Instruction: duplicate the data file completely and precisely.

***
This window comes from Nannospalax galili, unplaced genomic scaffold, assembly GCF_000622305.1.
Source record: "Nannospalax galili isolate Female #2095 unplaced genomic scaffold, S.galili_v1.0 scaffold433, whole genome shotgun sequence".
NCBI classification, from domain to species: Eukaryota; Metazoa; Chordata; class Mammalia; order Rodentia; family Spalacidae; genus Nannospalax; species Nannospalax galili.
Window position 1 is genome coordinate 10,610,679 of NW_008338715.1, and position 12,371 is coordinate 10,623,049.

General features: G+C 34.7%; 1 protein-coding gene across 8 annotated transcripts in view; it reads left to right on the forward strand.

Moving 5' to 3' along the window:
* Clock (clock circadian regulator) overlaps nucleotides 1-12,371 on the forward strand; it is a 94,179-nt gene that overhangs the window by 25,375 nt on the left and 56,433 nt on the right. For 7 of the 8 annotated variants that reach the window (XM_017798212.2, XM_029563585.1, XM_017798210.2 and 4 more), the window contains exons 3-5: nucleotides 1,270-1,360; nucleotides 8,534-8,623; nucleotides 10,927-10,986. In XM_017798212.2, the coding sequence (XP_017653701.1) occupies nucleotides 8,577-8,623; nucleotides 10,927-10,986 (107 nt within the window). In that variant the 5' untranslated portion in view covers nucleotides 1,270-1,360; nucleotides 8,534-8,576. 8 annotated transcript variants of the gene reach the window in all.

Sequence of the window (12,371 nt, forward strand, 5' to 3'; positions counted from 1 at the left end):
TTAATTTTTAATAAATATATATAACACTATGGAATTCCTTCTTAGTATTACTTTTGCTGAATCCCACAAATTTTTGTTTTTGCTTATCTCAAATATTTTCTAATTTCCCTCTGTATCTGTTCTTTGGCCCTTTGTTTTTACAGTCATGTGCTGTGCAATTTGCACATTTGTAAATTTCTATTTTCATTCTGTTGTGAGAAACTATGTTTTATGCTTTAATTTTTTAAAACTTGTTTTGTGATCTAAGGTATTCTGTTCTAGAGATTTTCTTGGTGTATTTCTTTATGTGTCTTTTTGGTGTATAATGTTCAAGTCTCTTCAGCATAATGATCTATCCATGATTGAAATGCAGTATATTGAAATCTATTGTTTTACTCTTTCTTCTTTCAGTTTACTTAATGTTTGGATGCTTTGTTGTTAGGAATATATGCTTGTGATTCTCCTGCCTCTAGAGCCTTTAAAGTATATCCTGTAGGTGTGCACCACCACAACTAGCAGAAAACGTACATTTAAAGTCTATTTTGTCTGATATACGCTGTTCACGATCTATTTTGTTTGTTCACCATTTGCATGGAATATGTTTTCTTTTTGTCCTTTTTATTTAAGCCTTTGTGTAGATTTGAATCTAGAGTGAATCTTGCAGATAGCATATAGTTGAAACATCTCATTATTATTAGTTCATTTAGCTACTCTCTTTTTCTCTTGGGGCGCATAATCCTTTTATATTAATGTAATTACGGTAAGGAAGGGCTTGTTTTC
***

This window comes from Nannospalax galili, unplaced genomic scaffold, assembly GCF_000622305.1.
Source record: "Nannospalax galili isolate Female #2095 unplaced genomic scaffold, S.galili_v1.0 scaffold433, whole genome shotgun sequence".
NCBI classification, from domain to species: Eukaryota; Metazoa; Chordata; class Mammalia; order Rodentia; family Spalacidae; genus Nannospalax; species Nannospalax galili.
Window position 1 is genome coordinate 10,610,679 of NW_008338715.1, and position 12,371 is coordinate 10,623,049.

General features: G+C 34.7%; 1 protein-coding gene across 8 annotated transcripts in view; it reads left to right on the forward strand.

Moving 5' to 3' along the window:
* Clock (clock circadian regulator) overlaps nucleotides 1-12,371 on the forward strand; it is a 94,179-nt gene that overhangs the window by 25,375 nt on the left and 56,433 nt on the right. For 7 of the 8 annotated variants that reach the window (XM_017798212.2, XM_029563585.1, XM_017798210.2 and 4 more), the window contains exons 3-5: nucleotides 1,270-1,360; nucleotides 8,534-8,623; nucleotides 10,927-10,986. In XM_017798212.2, the coding sequence (XP_017653701.1) occupies nucleotides 8,577-8,623; nucleotides 10,927-10,986 (107 nt within the window). In that variant the 5' untranslated portion in view covers nucleotides 1,270-1,360; nucleotides 8,534-8,576. 8 annotated transcript variants of the gene reach the window in all.

Sequence of the window (12,371 nt, forward strand, 5' to 3'; positions counted from 1 at the left end):
TTAATTTTTAATAAATATATATAACACTATGGAATTCCTTCTTAGTATTACTTTTGCTGAATCCCACAAATTTTTGTTTTTGCTTATCTCAAATATTTTCTAATTTCCCTCTGTATCTGTTCTTTGGCCCTTTGTTTTTACAGTCATGTGCTGTGCAATTTGCACATTTGTAAATTTCTATTTTCATTCTGTTGTGAGAAACTATGTTTTATGCTTTAATTTTTTAAAACTTGTTTTGTGATCTAAGGTATTCTGTTCTAGAGATTTTCTTGGTGTATTTCTTTATGTGTCTTTTTGGTGTATAATGTTCAAGTCTCTTCAGCATAATGATCTATCCATGATTGAAATGCAGTATATTGAAATCTATTGTTTTACTCTTTCTTCTTTCAGTTTACTTAATGTTTGGATGCTTTGTTGTTAGGAATATATGCTTGTGATTCTCCTGCCTCTAGAGCCTTTAAAGTATATCCTGTAGGTGTGCACCACCACAACTAGCAGAAAACGTACATTTAAAGTCTATTTTGTCTGATATACGCTGTTCACGATCTATTTTGTTTGTTCACCATTTGCATGGAATATGTTTTCTTTTTGTCCTTTTTATTTAAGCCTTTGTGTAGATTTGAATCTAGAGTGAATCTTGCAGATAGCATATAGTTGAAACATCTCATTATTATTAGTTCATTTAGCTACTCTCTTTTTCTCTTGGGGCGCATAATCCTTTTATATTAATGTAATTACGGTAAGGAAGGGCTTGTTTTC